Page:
All content on this site is intended for healthcare professionals only. By acknowledging this message and accessing the information on this website you are confirming that you are a Healthcare Professional.

The Lupus Hub uses cookies on this website. They help us give you the best online experience. By continuing to use our website without changing your cookie settings, you agree to our use of cookies in accordance with our updated Cookie Policy

Introducing

Now you can personalise
your Lupus Hub experience!

Bookmark content to read later

Select your specific areas of interest

View content recommended for you

Find out more
  TRANSLATE

The Lupus Hub website uses a third-party service provided by Google that dynamically translates web content. Translations are machine generated, so may not be an exact or complete translation, and the Lupus Hub cannot guarantee the accuracy of translated content. The Lupus Hub and its employees will not be liable for any direct, indirect, or consequential damages (even if foreseeable) resulting from use of the Google Translate feature. For further support with Google Translate, visit Google Translate Help.

Steering CommitteeAbout UsNewsletterContact
LOADING
You're logged in! Click here any time to manage your account or log out.
LOADING
You're logged in! Click here any time to manage your account or log out.
2024-01-30T16:27:09.000Z

Case series: Telitacicept in patients with SLE and LN after suboptimal response to belimumab

Jan 30, 2024
Share:
Learning objective: After reading this article, learners will be able to cite a new development in systemic lupus erythematosus.

Bookmark this article

Belimumab inhibits B-cell activating factor and is approved for the treatment of patients with systemic lupus erythematosus (SLE) and lupus nephritis, alongside standard therapy, by the U.S. Food and Drug Administration (FDA).1,2 However, the treatment can be ineffective for some patients.3 Telitacicept inhibits both B-cell activating factor and a proliferation-inducing ligand simultaneously and is approved in China for the treatment of active SLE.1,3

Below, we summarize the efficacy and safety of telitacicept in cases published by Fan et al. in Zeitschrift für Rheumatologie1 and Huang et al. in Lupus,3 where belimumab did not yield an adequate response.

Methods1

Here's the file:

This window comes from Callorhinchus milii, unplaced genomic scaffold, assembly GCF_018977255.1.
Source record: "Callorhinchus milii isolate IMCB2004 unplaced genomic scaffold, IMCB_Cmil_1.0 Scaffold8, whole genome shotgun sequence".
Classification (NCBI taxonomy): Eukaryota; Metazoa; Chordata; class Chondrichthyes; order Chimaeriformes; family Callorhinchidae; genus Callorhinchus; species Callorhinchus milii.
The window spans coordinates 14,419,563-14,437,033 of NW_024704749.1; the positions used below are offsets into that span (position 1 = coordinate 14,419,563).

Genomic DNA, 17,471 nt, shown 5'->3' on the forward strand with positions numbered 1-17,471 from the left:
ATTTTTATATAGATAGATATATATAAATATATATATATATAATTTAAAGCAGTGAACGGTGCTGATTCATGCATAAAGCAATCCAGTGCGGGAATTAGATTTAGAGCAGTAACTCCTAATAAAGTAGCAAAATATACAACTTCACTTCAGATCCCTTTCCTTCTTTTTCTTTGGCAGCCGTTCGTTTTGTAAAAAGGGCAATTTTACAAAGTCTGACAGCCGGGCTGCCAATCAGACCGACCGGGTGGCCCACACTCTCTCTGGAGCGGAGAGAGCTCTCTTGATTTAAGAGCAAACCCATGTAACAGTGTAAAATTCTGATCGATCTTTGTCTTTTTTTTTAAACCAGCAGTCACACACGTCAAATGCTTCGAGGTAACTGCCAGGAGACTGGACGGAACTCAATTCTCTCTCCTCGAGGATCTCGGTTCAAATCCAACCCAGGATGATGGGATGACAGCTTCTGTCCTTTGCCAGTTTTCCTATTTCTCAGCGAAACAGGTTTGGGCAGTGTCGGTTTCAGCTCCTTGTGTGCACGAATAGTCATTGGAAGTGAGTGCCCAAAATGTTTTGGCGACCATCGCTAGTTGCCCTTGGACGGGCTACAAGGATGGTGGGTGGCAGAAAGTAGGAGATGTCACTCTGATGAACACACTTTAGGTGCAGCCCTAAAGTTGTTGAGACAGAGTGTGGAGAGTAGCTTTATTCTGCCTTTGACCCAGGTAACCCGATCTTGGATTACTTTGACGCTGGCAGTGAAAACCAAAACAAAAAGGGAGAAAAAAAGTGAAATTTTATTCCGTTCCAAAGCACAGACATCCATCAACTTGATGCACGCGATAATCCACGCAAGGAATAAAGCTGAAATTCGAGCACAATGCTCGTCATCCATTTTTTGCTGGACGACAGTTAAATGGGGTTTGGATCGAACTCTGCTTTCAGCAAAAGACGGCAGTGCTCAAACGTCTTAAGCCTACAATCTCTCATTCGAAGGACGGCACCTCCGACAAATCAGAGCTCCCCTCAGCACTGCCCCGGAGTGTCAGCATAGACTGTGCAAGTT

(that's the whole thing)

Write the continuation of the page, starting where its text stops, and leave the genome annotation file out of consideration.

For the case series by Fan et al., the records of patients diagnosed with SLE at the Wuhan Hospital of Chinese and Western Medicine, China, between March 2022 and July 2023, were assessed.

Key findings1,3

Case series by Fan et al.1

A total of 14 patients with refractory SLE were treated with telitacicept 160 mg (n = 7) and 80 mg (n = 7) after suboptimal response with belimumab plus standard therapy. The mean age was 32.9 years; 79% were female. Before telitacicept, five patients received ≥2 immunosuppressants, and all had discontinued belimumab for ≥6 months due to persistent and recurrent conditions and difficulty in tapering steroids.

Treatment with telitacicept for an average of 34.1 (17–62) weeks (observational endpoint) resulted in:

  • total SLE Responder Index-4 response rate of 78.9%
  • reduction of the mean SLE Disease Activity Index score from 8.6 at baseline to 4.3 (Figure 1A)
  • 100% achievement of no additional organ reaching British Isles Lupus Assessment Group Grade A or ≤1 additional organ elevating to Grade B
  • no increase of Physician Global Assessment ≥0.3, suggesting stability or improvement without deterioration (Figure 1B)
  • tapering of glucocorticoid use by >25% or a maintenance dose of ≤7.5 mg/day in 12 cases and no increase in glucocorticoid dosage in any of the patients (Figure 1C)
  • normalized complement levels in seven cases
  • reduction in 24-hour urinary protein value in 13 cases
  • normalized plasma albumin levels in four cases
  • negative anti-dsDNA antibody titer in three out of seven cases subjected to reexamination
  • non-significant reduction of serum total immunoglobulin (Ig) in nine patients, serum IgG in four patients, and peripheral blood lymphocyte in six patients
  • no serious infection
  • restoration of normal liver function in a refractory patient with lupus hepatitis where belimumab plus standard treatment for 6 months proved ineffective

Figure 1. Reduction in A SLEDAI score, B PGA score, and C glucocorticoid use in patients receiving telitacicept after inadequate response with belimumab* 

PGA, Physician Global Assessment; SLEDAI, Systemic Lupus Erythematosus Disease Activity Index.
*Data from Fan, et al.1

 A case report by Huang et al.3

Figure 2 elucidates a case report, wherein SLE, unresponsive to ten doses of belimumab, was effectively controlled following a switch to telitacicept.

Figure 2. Clinical case overview of a 35-year-old female* 

ANA, anti-nuclear antibody; CT, computed tomography; dsDNA, double-stranded DNA; MMF, mycophenolate mofetil; MP, methylprednisolone; WBC, white blood cell.
*Data from Huang, et al.2

Key learnings1,3

Telitacicept appears to be an effective and safe alternative treatment in patients with SLE who show inadequate response to belimumab.

  1. Fan Q, Yang H, Liu Y. Safety and efficacy of telitacicept in refractory systemic lupus erythematosus patients who failed treatment with belimumab: A case series. Z Rheumatol. Published online Dec 29, 2023. DOI: 1007/s00393-023-01461-z.
  2. Belimumab [Prescribing Information]. Philadelphia, PA. GlaxoSmithKline LLC. 2023.
  3. Huang L, Qian G, Zhang H, et al. Efficacy of telitacicept in a systemic lupus erythematosus patient with suboptimal response to belimumab: A case report. Lupus. Published online December 11, DOI: 10.1177/09612033231221911.

Newsletter

Subscribe to get the best content related to lupus delivered to your inbox